“Mirror of the Passion” Lent devotions for April 3, 2022. We will all have a moment like that, when body and soul separate.
Then Jesus, calling out with a loud voice, said, “Father, into your hands I commit my spirit!” And having said this he breathed his last. (Luke 23:46)
If you’re a fan of Martin Luther’s morning and evening prayers, you’ve often prayed, “Into your hands I commend myself, my body and soul, and all things.” Just like Jesus. It may or not be our final prayer, but it is a reassuring way to open our eyes first thing in the morning and close them before we fall asleep at night. Our lives are in his hands.
We will all have a moment like that, when body and soul separate. We may be awake and aware like Jesus. We may be asleep when that happens. It may happen suddenly, without warning. Family and friends may be gathered around us. Or we may be alone. We don’t know how or when, but we will all breathe our last.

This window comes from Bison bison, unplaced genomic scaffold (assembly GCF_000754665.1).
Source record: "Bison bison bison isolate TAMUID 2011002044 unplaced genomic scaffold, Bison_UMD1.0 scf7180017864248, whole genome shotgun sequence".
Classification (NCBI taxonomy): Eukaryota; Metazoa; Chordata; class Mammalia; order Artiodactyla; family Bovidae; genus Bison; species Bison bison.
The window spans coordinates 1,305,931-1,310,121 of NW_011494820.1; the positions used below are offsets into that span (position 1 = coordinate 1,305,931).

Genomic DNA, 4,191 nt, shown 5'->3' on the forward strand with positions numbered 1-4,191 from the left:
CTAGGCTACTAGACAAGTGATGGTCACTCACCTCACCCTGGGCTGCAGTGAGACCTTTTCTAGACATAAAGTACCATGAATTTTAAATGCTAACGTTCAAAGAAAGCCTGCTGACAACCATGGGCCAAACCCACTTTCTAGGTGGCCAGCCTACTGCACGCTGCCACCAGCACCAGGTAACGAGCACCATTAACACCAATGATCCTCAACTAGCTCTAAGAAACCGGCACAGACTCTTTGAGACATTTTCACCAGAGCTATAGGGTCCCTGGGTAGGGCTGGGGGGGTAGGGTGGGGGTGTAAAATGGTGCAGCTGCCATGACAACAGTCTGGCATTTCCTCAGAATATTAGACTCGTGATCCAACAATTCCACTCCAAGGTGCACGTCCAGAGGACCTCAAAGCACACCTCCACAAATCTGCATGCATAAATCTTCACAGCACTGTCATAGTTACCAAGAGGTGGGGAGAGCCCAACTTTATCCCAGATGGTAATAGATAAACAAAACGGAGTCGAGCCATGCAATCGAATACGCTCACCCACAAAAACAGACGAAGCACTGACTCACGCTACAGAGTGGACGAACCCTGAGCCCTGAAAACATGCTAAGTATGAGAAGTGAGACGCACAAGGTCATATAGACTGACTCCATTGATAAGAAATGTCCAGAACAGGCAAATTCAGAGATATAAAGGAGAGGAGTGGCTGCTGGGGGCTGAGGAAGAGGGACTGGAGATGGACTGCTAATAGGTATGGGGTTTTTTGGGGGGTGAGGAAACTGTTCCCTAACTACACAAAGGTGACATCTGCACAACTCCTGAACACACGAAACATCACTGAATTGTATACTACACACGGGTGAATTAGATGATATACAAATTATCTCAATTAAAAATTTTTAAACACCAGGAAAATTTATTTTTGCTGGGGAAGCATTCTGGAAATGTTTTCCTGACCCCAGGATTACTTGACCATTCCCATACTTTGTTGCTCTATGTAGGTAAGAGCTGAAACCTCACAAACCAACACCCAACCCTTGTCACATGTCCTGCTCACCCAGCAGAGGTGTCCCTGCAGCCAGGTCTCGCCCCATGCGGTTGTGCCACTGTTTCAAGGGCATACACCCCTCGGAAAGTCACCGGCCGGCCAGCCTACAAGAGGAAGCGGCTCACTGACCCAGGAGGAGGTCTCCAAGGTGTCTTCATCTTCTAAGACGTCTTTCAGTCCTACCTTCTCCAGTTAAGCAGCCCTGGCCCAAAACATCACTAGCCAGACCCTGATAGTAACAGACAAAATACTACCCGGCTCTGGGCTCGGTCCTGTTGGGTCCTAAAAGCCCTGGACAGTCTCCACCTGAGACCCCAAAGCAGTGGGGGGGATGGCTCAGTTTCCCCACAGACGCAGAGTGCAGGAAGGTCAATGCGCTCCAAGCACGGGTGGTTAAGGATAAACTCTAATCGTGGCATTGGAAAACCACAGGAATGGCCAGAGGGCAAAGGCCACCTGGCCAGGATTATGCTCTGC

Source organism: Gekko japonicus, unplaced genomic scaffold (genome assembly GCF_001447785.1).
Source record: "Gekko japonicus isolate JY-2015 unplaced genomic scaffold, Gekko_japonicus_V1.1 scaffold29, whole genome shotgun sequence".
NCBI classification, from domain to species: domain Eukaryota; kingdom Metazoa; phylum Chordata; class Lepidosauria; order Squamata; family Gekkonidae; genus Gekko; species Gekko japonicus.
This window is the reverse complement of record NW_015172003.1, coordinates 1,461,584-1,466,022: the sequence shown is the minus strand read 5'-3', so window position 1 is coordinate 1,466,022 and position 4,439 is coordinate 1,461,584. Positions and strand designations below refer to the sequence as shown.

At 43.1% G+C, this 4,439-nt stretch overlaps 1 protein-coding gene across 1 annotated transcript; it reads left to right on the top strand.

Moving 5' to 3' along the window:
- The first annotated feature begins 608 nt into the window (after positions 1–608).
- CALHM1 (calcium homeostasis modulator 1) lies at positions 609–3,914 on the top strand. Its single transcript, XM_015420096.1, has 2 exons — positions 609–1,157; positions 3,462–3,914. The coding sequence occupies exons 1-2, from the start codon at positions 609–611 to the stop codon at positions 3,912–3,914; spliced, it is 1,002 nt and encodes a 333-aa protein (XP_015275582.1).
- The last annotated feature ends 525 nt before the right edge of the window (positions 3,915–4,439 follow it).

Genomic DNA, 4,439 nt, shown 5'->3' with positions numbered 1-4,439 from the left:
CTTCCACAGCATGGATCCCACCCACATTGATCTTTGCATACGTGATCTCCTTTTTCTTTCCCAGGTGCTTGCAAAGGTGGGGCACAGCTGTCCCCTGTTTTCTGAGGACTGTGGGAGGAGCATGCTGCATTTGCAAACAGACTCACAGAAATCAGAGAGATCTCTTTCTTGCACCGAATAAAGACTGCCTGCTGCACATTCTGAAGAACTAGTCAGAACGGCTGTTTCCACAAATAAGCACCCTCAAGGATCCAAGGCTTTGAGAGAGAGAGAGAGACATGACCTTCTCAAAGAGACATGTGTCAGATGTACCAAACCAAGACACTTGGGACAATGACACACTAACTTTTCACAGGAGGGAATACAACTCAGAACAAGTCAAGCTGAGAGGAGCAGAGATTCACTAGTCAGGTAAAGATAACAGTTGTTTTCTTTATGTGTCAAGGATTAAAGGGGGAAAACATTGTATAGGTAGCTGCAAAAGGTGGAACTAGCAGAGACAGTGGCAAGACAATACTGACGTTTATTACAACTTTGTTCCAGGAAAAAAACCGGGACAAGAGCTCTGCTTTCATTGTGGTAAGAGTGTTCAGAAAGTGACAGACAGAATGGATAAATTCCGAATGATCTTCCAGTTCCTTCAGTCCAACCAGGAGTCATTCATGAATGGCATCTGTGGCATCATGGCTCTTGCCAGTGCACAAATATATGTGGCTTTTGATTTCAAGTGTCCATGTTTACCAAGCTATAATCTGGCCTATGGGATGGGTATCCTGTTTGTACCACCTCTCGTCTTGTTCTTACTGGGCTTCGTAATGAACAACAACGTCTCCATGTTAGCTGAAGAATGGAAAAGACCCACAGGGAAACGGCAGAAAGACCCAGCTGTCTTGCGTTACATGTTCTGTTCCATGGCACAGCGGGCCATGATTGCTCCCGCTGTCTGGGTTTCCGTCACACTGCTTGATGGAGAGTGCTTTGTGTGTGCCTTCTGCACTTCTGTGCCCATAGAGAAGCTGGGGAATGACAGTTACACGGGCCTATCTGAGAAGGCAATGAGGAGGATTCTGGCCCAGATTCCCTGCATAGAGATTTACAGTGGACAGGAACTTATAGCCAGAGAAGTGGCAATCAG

I don’t remember my first breath, but I probably wasn’t very happy about it. Most of us let out a nice loud healthy cry when we are born. Our lives are filled with breathing from that moment on. We’ll take big breaths to blow up balloons, play musical instruments, and swim underwater. We’ll breathe in some wonderful smells along with some stinky odors. We’ll breathe heavily when walking up a flight of stairs or running around a track. We’ll take more than 672 million breaths in our lifetime. And one of them will be our last.
That’s a sobering truth. It’s also the reason Jesus took a first and last breath. He came to suffer and die for us. But his last breath wasn’t actually his last. On the third day his lungs again filled with air and he came back to life. He rose so that we, too, would breathe again, at the resurrection. And there will never be a last breath again!
How long can you hold your breath? Long enough to make your hiccups go away? Long enough to change a messy diaper? Long enough to swim an entire length of the pool? Long enough to drive all the way though a tunnel?
That’s a crazy way to think of death, isn’t it? It’s just like holding your breath until the trumpet sounds and Christ comes in glory to raise us from the dead. The glory of that day won’t take your breath away. It will give you new, eternal breath.
Into your hands I commend myself, my body and soul, and all things.